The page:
Of course, this is not a comprehensive list of questions to ask, but it should help you get the most out of your interview visit. Most of all, have fun and engage with people! Faculty, advisors, and current graduate students are looking for students that will be active members of the scientific community, that means they want you to be a dynamic human, not a work-obsessed robot!

Good luck!


A Grad Student’s Guide to Conferences Part I. Planning for conferences

by Matthew Nielsen Dec. 2016

Don’t know where to start? Please check out our list of upcoming major conferences.

When should I start thinking about conferences?


“But conference season isn’t until Summer,” you might protest. It’s true, the majority of conferences are in summer, but abstract and registration deadlines are earlier, sometimes much earlier. As an extreme example, the deadline to submit a presentation to the European Society for Evolutionary Biology’s conference is January 10, when the conference itself isn’t until August. Thus, the time to start thinking about conference is now. You don’t need to sort everything out, but you should at least make a list of conferences you would want to go to, and make sure you know the relevant deadlines. Thinking about conferences sooner rather than later can also help keep costs down (see below).

Should I attend a conference?


Of course there are always caveats and cases where attending conferences may not be possible (e.g. summer field seasons), but in general attending conferences is valuable at any stage of your career. Late in your graduate career, conferences are obviously important for networking, sharing your research, and finding postdoc opportunities, but even early in graduate school you can get a lot from conferences. For a new graduate student, conferences can give you feedback on your research ideas from your field outside your department, as well as new ideas from what others in your field are doing. By attending conferences early, you’ll get these ideas and feedback in time to actually address them in your own graduate research. Attending conferences early can also give you a head start on the networking you’ll eventually need, so while it may be more intimidating, it can really pay off in the long run.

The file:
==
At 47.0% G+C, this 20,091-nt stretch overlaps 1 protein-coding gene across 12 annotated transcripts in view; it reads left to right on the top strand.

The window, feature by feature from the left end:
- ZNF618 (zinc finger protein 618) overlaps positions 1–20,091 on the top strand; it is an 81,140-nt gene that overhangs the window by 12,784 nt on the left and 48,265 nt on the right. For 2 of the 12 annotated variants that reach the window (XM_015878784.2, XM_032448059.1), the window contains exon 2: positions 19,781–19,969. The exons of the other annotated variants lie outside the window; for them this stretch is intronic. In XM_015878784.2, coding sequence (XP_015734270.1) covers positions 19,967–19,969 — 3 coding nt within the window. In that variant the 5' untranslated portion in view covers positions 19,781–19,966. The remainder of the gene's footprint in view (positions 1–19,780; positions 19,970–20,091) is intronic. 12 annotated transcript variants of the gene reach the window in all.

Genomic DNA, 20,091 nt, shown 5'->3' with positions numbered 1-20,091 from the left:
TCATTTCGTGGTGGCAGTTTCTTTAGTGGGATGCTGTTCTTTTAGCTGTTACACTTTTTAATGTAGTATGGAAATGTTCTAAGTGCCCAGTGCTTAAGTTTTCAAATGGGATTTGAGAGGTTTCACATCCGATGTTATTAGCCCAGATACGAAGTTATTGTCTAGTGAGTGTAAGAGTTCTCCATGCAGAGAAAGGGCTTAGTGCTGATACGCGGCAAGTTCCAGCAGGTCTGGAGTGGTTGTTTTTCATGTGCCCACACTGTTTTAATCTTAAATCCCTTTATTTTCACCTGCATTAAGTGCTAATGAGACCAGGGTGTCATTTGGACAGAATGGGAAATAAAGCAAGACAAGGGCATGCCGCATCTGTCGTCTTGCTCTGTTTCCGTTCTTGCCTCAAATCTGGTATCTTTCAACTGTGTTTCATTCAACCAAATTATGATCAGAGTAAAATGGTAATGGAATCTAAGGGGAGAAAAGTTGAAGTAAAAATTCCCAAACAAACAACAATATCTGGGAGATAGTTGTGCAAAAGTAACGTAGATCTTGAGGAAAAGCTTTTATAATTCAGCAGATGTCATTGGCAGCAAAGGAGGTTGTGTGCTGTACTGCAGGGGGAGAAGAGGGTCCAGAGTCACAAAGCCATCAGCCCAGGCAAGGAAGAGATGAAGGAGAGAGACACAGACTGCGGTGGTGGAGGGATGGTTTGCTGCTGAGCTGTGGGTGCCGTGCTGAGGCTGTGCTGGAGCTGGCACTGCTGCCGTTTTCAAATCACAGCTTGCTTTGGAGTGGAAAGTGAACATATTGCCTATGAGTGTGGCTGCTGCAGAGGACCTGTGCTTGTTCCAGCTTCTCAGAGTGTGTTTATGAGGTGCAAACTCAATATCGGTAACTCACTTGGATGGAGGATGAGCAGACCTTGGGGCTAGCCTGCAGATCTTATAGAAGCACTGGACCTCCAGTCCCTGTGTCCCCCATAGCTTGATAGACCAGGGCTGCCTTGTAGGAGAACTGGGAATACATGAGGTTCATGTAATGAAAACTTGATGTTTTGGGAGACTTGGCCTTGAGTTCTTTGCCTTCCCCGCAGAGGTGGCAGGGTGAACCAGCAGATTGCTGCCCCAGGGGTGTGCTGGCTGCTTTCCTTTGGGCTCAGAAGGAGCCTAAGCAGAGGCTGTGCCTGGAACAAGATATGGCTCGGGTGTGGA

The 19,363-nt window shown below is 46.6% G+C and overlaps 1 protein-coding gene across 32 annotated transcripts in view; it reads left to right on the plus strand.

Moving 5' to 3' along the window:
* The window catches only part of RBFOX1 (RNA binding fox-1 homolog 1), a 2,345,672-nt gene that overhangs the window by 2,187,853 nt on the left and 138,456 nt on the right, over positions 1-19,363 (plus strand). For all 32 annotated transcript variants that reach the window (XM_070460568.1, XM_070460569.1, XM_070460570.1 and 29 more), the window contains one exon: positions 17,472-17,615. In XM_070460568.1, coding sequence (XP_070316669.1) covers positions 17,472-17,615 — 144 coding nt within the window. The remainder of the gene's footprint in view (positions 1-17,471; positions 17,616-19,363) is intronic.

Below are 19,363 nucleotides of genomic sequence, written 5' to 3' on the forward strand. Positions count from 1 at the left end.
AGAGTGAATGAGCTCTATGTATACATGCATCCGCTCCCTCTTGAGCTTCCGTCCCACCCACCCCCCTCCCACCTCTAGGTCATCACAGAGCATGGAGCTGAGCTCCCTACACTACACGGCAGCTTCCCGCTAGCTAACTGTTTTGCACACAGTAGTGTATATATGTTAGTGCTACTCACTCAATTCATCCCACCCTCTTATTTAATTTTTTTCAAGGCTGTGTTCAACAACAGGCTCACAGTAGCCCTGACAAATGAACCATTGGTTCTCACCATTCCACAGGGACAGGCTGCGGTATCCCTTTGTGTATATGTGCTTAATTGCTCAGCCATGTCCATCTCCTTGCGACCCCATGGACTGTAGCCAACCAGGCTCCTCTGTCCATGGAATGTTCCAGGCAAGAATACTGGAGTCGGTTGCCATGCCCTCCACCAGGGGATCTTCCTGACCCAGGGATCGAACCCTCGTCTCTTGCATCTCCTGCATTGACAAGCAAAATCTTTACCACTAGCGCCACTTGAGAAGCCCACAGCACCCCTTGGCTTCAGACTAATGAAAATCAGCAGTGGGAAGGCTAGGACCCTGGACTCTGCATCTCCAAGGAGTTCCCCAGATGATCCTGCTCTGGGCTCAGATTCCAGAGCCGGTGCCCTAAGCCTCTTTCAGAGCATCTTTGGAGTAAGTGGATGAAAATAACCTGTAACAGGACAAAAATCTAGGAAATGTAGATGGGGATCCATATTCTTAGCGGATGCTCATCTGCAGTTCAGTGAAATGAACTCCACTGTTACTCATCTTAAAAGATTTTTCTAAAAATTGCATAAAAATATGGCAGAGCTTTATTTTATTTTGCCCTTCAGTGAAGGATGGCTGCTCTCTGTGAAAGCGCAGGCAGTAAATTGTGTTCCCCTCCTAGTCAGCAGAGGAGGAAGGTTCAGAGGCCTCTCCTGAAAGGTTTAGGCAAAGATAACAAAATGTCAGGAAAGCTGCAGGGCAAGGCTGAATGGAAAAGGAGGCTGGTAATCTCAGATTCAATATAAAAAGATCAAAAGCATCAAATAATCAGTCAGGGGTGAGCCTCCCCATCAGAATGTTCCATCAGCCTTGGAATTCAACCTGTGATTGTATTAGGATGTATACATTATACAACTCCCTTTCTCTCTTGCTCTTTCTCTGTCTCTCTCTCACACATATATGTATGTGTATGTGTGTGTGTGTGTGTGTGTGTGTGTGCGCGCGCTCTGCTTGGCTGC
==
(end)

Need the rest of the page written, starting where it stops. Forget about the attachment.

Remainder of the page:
Which conference should I attend?

Unsurprisingly, this is a much harder question. There are so many conferences you could attend, and each is unique. That said, one of the clearest distinctions among conferences is their size. The smallest conferences, either regional meetings or on very specific topics, may have fewer than 100 attendees, while the biggest may have over 4,000. Both sizes have their pros and cons. Small conferences are usually less overwhelming, and it can be easier to meet specific people at them; however, that same smaller size means you can’t reach as broad an audience and you may miss good connections outside of your subdiscipline. Large conferences, on the other hand, give you the opportunity to expose yourself to a wide range of ideas and approaches. Although their size can make them intimidating and make finding specific people hard, with some planning they can be quite manageable. If you’re considering several large conferences, look to see what symposiums they have that year and if any fit your own research interests. These symposia can give you some of the benefits of a smaller conference within the context of a large one.

I’ve listed some of the major North American conferences that would be relevant to ASN members at the end of this post, but there’s no way I could list all of the smaller conferences available. Ask your advisor members of the lab about conferences they’ve attended. They can provide some of the best advice, but if you find a different conference that seems relevant to your interests, don’t be afraid to give it a try.

What if no-one else from my lab is going?

 Go anyway.

While having your advisor present at a conference can make networking a lot easier, it’s not impossible on your own (I’ll give more advice for this in a future post). Smaller conferences may be easier to attend on your own, but even large conferences can be worthwhile. An advantage of going to conferences independently from your advisor is that it helps distinguish you and your research from theirs, which will ultimately be important for finding a job. My first time attending evolution, there not only was no-one else from my lab, but only a couple others from my university. It was certainly intimidating, but it forced me to introduce myself to people (including other graduate students) that I may never have met if I could have just hung out with people I already knew. In the years since, I’ve not only built a broader professional network because of this first experience, but I’ve become good friends with many of these people.